Tougher than a boardinghouse flank steak, Rick Welliver was never known for his defensive skills in the ring.
The Hillyard-raised brawler’s 19 professional bouts were noted more for Welliver’s willingness to take three shots just to launch one of his own bombs.
But never was the former prizefighter ever sucker-punched like he was last Sunday afternoon.
Welliver, 31, became a first-time homeowner, thanks to an elaborate conspiracy that included friends, a professional film crew and Troy McClain, the former Spokane resident who found fame through his appearance on the first season of Donald Trump’s “The Apprentice.”
Lured to a tidy two-story house on the South Hill, Welliver thought he was there as part of a documentary television show about McClain. Welliver used to work for the celebrity entrepreneur back when McClain ran a small gym on North Division and was just another nobody.
In fact, the show was really all about Welliver.
Walking through the front door of the freshly painted gray and maroon home on West 10th, Welliver found himself staring in disbelief at the familiar faces assembled in the front room. There was his best friend, Ereka Evenson, his professional boxing brothers, Dewey and Chauncy, his…
“Hey, that’s my mom!” gasped the stunned Welliver.
As the cameras rolled, McClain delivered the punch line:
“This is your new home. We’re giving you the American Dream.”
After that, Welliver behaved as if he’d just KOed Tyson. He hollered. He screamed. He fell on the floor.
He put McClain in a headlock and threw him on the couch…
“Dude. I was waiting for Ashton Kutcher to walk up and tell me I got punked,” says Welliver.
If this latest entry in the reality TV genre ever gets aired it should be great fun to watch.
The film crew spent two days shadowing the colorful, outspoken fighter. Some of the footage was shot without Welliver’s knowledge via hidden cameras and unseen microphones. Friends involved in the ruse sneaked into Welliver’s apartment and transported his belongings to the new digs.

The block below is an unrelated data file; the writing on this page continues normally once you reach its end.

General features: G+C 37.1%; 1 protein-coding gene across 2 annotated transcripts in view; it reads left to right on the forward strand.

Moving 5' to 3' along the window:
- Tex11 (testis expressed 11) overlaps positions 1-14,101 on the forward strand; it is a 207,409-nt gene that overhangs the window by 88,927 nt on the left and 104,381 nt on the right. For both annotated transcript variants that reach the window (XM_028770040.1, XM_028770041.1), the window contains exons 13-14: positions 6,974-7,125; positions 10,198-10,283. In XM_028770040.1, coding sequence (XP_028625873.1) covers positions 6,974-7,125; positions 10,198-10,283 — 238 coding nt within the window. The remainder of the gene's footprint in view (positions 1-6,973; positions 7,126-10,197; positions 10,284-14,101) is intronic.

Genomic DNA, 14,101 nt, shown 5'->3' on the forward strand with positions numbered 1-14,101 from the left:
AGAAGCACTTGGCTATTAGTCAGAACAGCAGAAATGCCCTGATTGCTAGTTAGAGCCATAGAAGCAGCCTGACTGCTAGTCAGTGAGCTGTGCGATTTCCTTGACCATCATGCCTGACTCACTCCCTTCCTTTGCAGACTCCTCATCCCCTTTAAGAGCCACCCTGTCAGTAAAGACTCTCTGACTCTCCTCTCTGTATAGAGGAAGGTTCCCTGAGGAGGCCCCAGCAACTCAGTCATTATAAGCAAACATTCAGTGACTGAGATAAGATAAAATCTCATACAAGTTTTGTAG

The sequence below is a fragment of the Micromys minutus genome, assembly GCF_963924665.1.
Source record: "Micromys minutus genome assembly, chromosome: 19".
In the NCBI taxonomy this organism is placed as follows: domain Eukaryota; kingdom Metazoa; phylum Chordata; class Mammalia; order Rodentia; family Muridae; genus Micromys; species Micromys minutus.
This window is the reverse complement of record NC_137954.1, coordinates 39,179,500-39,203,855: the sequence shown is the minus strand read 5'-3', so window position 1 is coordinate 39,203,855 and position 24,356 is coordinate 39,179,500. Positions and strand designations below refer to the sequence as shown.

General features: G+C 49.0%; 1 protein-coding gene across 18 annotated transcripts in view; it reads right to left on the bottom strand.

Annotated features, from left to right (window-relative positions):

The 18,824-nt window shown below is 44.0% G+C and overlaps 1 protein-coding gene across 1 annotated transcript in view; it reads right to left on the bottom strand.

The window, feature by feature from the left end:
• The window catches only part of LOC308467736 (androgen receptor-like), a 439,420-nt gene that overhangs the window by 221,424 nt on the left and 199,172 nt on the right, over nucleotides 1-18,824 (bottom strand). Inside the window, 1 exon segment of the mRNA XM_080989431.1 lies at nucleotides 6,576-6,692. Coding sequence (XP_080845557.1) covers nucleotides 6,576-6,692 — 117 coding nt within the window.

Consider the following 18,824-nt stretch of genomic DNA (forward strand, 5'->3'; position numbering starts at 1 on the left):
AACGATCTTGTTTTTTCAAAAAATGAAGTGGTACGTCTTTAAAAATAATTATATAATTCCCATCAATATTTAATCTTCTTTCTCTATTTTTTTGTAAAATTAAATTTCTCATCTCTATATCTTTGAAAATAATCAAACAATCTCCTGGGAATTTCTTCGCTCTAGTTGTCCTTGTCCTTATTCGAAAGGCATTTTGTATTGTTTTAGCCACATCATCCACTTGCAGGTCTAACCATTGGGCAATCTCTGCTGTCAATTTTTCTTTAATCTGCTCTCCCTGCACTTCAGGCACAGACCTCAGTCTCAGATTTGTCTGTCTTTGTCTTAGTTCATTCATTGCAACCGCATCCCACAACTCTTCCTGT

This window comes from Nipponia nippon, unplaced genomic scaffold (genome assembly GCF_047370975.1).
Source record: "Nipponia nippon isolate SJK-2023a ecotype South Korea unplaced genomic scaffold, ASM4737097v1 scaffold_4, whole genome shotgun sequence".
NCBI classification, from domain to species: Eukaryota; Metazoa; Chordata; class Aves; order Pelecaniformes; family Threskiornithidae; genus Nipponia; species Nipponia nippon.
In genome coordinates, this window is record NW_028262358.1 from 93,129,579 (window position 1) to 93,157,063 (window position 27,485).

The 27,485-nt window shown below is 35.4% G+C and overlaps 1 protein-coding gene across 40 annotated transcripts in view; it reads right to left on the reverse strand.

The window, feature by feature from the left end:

“It’s very sort of George Orwell,” he adds.
The show is called “Home Team.” McClain is the host. Negotiations are under way with a cable channel to get the series broadcast sometime next year.
The premise is to take deserving people who lack the means to buy a home and get them into home ownership. Welliver says the show supplied the down payment and a year’s worth of mortgage payments.
So why Welliver?
Welliver has been working hard to open a boxing center for kids.
He set up a boxing ring and training area in a rented storefront at Sprague and Magnolia. He works as a bouncer in a downtown bar and has been saving money by sleeping in a modest room above his gym.
But that’s just part of the tale.
What got him onto the show and into a house was his friendship with Bill Kalivas. The vice president of business development for INTEC, an enterprise that promotes area growth, has been advising and helping Welliver in his quest to qualify his boxing program for nonprofit status.
Kalivas is also a longtime friend of McClain’s.
So when McClain told him about the show a little mental light switched on.
Kalivas told McClain that Welliver, his former employee, would be a perfect target for the “Home Team” cameras. McClain agreed.
Making the scheme work took months of planning.
“We pulled a Jedi mind trick on him,” says Kalivas. “We had him totally fooled.”
Now moved into his new home, Welliver is having a bit of difficulty adjusting to the change.
“I haven’t slept up here yet,” he says during a tour of the second floor. “But this is my bedroom.”
He’s been sleeping in front of the TV on the living room sofa.
“I’m struggling with the fact that I don’t deserve this,” he says. “I don’t want anyone to think that I’m not grateful. But I don’t deserve this.”
Hearing about Welliver’s unease the other day, McClain told Kalivas to give his friend the following message:
“Tell him we’re gonna make you prove it to yourself that you’re worth it.”
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